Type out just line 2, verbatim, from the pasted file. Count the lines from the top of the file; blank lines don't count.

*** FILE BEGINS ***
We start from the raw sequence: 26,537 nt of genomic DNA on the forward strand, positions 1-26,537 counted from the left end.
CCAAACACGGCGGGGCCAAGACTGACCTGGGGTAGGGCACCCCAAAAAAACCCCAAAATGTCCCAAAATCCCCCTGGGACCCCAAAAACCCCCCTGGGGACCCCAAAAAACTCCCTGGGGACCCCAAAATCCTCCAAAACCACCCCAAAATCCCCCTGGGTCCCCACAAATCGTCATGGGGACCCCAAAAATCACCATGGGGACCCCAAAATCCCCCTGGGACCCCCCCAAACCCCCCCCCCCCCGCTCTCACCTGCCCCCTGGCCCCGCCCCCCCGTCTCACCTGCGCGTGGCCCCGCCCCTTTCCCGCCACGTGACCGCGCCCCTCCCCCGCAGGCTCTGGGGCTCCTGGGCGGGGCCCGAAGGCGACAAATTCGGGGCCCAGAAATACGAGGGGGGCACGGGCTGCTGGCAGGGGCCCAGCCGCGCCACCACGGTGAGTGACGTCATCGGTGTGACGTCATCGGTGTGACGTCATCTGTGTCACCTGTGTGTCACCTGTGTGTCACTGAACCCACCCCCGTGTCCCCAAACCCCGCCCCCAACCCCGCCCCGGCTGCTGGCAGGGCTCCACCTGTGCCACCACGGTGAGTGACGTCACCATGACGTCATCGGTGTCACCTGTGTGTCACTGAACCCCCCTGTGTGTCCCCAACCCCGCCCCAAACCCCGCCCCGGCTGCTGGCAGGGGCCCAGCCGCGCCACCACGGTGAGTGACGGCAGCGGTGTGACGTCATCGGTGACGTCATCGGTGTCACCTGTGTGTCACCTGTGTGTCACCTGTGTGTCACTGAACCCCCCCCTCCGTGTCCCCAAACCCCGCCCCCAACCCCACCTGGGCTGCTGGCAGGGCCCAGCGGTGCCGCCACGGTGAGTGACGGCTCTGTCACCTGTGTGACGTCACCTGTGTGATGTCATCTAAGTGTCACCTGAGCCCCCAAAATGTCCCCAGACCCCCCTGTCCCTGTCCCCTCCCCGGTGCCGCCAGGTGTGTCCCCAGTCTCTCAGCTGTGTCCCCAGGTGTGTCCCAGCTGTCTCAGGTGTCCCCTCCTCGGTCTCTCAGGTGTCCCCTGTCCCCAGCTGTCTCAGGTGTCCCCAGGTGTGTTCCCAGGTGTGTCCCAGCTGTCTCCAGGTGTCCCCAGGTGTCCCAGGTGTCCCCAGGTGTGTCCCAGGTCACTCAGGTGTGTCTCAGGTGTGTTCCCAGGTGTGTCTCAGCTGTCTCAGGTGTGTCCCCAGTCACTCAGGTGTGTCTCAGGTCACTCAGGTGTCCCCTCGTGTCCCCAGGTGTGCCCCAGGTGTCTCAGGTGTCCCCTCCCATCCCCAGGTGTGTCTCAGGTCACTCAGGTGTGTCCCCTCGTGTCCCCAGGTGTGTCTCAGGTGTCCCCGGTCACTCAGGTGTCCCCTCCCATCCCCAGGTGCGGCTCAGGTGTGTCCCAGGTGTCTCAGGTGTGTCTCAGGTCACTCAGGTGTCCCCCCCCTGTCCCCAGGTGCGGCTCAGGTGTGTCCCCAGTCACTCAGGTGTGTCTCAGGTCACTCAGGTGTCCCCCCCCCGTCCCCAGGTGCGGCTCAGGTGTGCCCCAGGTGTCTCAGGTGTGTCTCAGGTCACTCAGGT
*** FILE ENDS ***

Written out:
CCAAACACGGCGGGGCCAAGACTGACCTGGGGTAGGGCACCCCAAAAAAACCCCAAAATGTCCCAAAATCCCCCTGGGACCCCAAAAACCCCCCTGGGGACCCCAAAAAACTCCCTGGGGACCCCAAAATCCTCCAAAACCACCCCAAAATCCCCCTGGGTCCCCACAAATCGTCATGGGGACCCCAAAAATCACCATGGGGACCCCAAAATCCCCCTGGGACCCCCCCAAACCCCCCCCCCCCCGCTCTCACCTGCCCCCTGGCCCCGCCCCCCCGTCTCACCTGCGCGTGGCCCCGCCCCTTTCCCGCCACGTGACCGCGCCCCTCCCCCGCAGGCTCTGGGGCTCCTGGGCGGGGCCCGAAGGCGACAAATTCGGGGCCCAGAAATACGAGGGGGGCACGGGCTGCTGGCAGGGGCCCAGCCGCGCCACCACGGTGAGTGACGTCATCGGTGTGACGTCATCGGTGTGACGTCATCTGTGTCACCTGTGTGTCACCTGTGTGTCACTGAACCCACCCCCGTGTCCCCAAACCCCGCCCCCAACCCCGCCCCGGCTGCTGGCAGGGCTCCACCTGTGCCACCACGGTGAGTGACGTCACCATGACGTCATCGGTGTCACCTGTGTGTCACTGAACCCCCCTGTGTGTCCCCAACCCCGCCCCAAACCCCGCCCCGGCTGCTGGCAGGGGCCCAGCCGCGCCACCACGGTGAGTGACGGCAGCGGTGTGACGTCATCGGTGACGTCATCGGTGTCACCTGTGTGTCACCTGTGTGTCACCTGTGTGTCACTGAACCCCCCCCTCCGTGTCCCCAAACCCCGCCCCCAACCCCACCTGGGCTGCTGGCAGGGCCCAGCGGTGCCGCCACGGTGAGTGACGGCTCTGTCACCTGTGTGACGTCACCTGTGTGATGTCATCTAAGTGTCACCTGAGCCCCCAAAATGTCCCCAGACCCCCCTGTCCCTGTCCCCTCCCCGGTGCCGCCAGGTGTGTCCCCAGTCTCTCAGCTGTGTCCCCAGGTGTGTCCCAGCTGTCTCAGGTGTCCCCTCCTCGGTCTCTCAGGTGTCCCCTGTCCCCAGCTGTCTCAGGTGTCCCCAGGTGTGTTCCCAGGTGTGTCCCAGCTGTCTCCAGGTGTCCCCAGGTGTCCCAGGTGTCCCCAGGTGTGTCCCAGGTCACTCAGGTGTGTCTCAGGTGTGTTCCCAGGTGTGTCTCAGCTGTCTCAGGTGTGTCCCCAGTCACTCAGGTGTGTCTCAGGTCACTCAGGTGTCCCCTCGTGTCCCCAGGTGTGCCCCAGGTGTCTCAGGTGTCCCCTCCCATCCCCAGGTGTGTCTCAGGTCACTCAGGTGTGTCCCCTCGTGTCCCCAGGTGTGTCTCAGGTGTCCCCGGTCACTCAGGTGTCCCCTCCCATCCCCAGGTGCGGCTCAGGTGTGTCCCAGGTGTCTCAGGTGTGTCTCAGGTCACTCAGGTGTCCCCCCCCTGTCCCCAGGTGCGGCTCAGGTGTGTCCCCAGTCACTCAGGTGTGTCTCAGGTCACTCAGGTGTCCCCCCCCCGTCCCCAGGTGCGGCTCAGGTGTGCCCCAGGTGTCTCAGGTGTGTCTCAGGTCACTCAGGT